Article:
'The services of an attorney appointed by the court may not be forced upon a pauper defendant but if the defendant refuses to be represented by the appointed The defendant, at his first arraignment hearing held August 29, 1974, requested the appointment of counsel but then withdrew his request and represented that he would employ his own counsel. Arraignment was continued to September 6th. On that date, the defendant appeared in person and with a certified third year law student and advised the court that private counsel would appear, the specific lawyer being named. Again, arraignment was continued--this time to September 13th. No private counsel had appeared by the 13th, and on that date, with the defendant present in person, the court appointed Anthony Luber as pauper counsel and continued the arraignment to September 19th. No objection was made.

counsel, he must find some method to employ his own counsel or proceed in propria persona.' State v. Irvin; Mogle; McAllister, (1973) 259 Ind. 610, 291 N.E.2d 70, 74, citing Schuble v. Youngblood, (1947) 225 Ind. 169, 73 N.E.2d 478.

On September 19th, the defendant appeared in person and with Mr. Luber and on arraignment entered a plea of not guilty. On October 7th, the case was set for omnibus hearing and pre-trial conference on October 29th and for a trial on January 15, 1975. On October 29th a motion for bond reduction was filed, and it was scheduled for hearing on October 30th.

Upon the foregoing record, there was no error in denying the motion for a continuance. The defendant argues that he had a right under State and Federal Constitutions to have an attorney of his choice if he was financially able to employ one, citing State v. Minton, (1955) 234 Ind. 578, 130 N.E.2d 226 and Powell v. Alabama, (1932) 287 U.S. 45, 53 S.Ct. 55, 77 L.Ed. 158, 84 A.L.R. 527. We agree, in principle. However, the right can only embrace a reasonable opportunity to obtain such representation, and we find no denial of such opportunity. Trial was imminent; the defendant had had prior continuances for such purpose, and the trial date had been determined three months earlier. Appointed counsel was prepared and ready. There was no claim of any lack of opportunity, other than his incarceration and prior lack of funds, the latter obstacle having suddenly been miraculously overcome.

The granting of a continuance upon grounds other than the statutory ones (Ind. Code § 35--1--26--1) was within the sound discretion of the trial court. Trial Rule 53.4; Carlin v. State, (1970) 254 Ind. 332, 259 N.E.2d 870; Calvert v. State, (1968) 251 Ind. 119, 239 N.E.2d 697; Ward v. State, (1965) 246 Ind. 374, 205 N.E.2d 148. The exercise of such discretion may be disturbed by a reviewing court only for clear error, which has not been here shown.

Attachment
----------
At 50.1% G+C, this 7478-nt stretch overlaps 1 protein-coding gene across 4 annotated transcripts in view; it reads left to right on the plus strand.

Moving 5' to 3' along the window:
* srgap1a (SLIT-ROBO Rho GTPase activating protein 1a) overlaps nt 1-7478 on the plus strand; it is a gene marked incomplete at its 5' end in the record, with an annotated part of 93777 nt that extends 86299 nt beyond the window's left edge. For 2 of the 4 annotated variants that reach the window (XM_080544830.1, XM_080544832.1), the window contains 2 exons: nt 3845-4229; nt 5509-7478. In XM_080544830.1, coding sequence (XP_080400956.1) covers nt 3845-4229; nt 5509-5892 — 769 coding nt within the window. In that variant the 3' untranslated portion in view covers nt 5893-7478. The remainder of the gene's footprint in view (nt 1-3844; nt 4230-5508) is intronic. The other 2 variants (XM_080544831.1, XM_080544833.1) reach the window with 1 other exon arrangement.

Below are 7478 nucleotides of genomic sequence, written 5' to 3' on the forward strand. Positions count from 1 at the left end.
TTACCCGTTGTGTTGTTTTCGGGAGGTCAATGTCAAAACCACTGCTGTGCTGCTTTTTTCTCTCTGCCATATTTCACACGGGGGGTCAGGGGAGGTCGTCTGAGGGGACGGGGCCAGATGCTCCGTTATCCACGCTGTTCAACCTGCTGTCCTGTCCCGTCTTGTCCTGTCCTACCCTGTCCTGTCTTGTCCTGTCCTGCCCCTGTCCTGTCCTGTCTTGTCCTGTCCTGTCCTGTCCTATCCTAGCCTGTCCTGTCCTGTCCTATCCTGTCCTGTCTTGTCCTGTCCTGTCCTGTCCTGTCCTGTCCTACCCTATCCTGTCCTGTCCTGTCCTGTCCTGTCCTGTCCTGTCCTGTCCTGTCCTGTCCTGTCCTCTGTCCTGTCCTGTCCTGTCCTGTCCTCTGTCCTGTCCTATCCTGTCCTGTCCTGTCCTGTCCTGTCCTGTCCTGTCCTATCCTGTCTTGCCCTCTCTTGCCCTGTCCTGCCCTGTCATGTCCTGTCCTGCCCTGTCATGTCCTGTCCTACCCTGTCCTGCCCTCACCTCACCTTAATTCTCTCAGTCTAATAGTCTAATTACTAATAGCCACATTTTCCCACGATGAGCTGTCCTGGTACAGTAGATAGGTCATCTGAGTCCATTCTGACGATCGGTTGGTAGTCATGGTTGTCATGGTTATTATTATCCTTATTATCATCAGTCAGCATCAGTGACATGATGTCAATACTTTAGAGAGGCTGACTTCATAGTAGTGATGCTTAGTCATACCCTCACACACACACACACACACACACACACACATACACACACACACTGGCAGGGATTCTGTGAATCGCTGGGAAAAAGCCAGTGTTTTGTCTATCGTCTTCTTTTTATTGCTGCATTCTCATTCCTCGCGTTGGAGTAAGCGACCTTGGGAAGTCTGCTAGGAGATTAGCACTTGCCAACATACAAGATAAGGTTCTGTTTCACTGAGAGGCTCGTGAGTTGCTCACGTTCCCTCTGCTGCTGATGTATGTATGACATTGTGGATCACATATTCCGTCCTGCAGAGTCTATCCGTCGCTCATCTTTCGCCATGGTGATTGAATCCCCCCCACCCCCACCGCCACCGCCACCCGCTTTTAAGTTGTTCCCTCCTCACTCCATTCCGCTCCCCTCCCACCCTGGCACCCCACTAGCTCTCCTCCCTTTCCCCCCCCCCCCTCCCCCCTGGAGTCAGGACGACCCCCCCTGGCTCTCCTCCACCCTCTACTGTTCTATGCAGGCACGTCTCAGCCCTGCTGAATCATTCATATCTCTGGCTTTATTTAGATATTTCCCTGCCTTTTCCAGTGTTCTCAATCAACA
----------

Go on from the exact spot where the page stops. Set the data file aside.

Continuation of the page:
During the course of the State's case in chief, the defendant requested that he, personally, be permitted to cross examine two of the State's witnesses. The request was denied. In Adams v. State, (1974) 262 Ind. 220, 314 N.E.2d 53, the defendant requested permission to make the final argument to the jury. This Court quoted from United States v. Catino, (2nd cir. 1968) 403 F.2d 491:

'The right of a defendant in a criminal case to act as his own lawyer is unqualified if evoked prior to the start of the trial * * * Once the trial has begun with the defendant represented by counsel, however, his right thereafter to discharge his lawyer and to represent himself is sharply curtailed. There must be a showing that the prejudice to the legitimate interests of the defendant overbalances the potential disruption of proceedings already in progress, with considerable weight being given to the trial judge's assessment of the balance.' (Emphasis added).

The decision to allow a criminal defendant to proceed without counsel after trial has begun is also within the sound discretion of the trial court. This involves a question of fact and the defendant bears the burden of establishing the existence of prejudice to his legitimate interests. Hester v. State, (1974) 262 Ind. 284, 315 N.E.2d There is another justification for the trial judge's denial of the defendant's request. Both witnesses whom he sought to cross examine had already been cross examined by his attorney. It is the court's duty to protect witnesses against needless interrogation and harassment. In so doing, the court has a right to require that a witness be cross examined by but one attorney, and rarely is such procedure varied. This is in accord with ancient tradition. Busch Law and Tactics in Jury Trials, Encyclopedic Edition, Volume Three, p. 502.

351; Turner v. State, (1972) 259 Ind. 344, 287 N.E.2d 339; Hitch v. State, (1972) 259 Ind. 1, 284 N.E.2d 783....